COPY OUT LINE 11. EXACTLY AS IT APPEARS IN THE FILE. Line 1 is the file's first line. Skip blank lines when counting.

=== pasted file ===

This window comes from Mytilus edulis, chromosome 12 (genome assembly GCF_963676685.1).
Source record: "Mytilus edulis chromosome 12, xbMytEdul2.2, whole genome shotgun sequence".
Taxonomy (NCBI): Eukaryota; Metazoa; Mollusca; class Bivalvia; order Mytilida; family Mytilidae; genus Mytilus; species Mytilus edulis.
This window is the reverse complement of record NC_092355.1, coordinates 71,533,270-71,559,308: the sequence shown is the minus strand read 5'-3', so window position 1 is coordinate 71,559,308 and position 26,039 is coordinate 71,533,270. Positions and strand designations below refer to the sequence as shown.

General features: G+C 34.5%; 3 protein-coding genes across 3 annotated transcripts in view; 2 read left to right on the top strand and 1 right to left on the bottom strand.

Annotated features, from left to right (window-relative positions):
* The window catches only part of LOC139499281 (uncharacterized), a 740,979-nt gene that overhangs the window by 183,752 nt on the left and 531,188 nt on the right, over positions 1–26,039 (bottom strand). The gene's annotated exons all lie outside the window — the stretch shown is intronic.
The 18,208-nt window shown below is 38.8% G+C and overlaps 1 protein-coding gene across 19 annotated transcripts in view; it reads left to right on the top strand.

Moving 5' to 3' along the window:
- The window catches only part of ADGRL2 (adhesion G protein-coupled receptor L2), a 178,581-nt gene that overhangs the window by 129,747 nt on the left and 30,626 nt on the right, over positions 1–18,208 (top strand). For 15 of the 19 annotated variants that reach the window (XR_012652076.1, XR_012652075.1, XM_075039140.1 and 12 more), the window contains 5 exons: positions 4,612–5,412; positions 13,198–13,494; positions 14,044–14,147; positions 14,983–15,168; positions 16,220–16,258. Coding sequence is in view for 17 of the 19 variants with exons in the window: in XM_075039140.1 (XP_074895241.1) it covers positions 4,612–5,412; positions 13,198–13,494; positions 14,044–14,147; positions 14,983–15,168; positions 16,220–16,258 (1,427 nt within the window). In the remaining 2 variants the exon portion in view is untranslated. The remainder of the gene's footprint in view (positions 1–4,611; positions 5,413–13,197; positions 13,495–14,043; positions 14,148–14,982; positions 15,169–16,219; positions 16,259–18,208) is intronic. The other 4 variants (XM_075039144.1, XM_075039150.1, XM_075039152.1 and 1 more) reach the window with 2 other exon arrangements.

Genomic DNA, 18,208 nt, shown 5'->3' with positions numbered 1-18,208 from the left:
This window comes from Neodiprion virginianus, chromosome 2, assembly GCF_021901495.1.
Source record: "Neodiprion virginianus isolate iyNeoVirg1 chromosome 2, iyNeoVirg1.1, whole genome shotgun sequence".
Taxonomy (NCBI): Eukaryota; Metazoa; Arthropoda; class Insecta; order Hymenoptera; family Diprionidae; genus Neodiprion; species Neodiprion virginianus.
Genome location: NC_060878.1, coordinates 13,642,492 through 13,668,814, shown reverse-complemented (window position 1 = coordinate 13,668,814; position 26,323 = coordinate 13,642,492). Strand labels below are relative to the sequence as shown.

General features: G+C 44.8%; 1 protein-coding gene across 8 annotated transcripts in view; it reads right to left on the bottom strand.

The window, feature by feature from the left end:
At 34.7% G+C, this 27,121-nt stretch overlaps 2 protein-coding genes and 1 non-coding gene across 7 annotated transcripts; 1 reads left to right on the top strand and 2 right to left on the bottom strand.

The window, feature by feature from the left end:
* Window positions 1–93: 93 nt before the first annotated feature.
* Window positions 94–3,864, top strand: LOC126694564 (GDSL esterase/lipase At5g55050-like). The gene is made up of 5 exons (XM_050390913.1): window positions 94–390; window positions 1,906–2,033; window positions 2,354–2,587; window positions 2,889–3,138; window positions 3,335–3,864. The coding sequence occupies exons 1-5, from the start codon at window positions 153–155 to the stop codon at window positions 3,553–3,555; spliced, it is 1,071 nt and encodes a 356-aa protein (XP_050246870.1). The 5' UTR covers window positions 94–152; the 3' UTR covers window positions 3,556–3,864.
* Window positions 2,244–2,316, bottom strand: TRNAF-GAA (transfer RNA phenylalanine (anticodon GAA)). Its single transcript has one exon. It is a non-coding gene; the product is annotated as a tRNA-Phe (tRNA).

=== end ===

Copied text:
Genomic DNA, 18,208 nt, shown 5'->3' with positions numbered 1-18,208 from the left: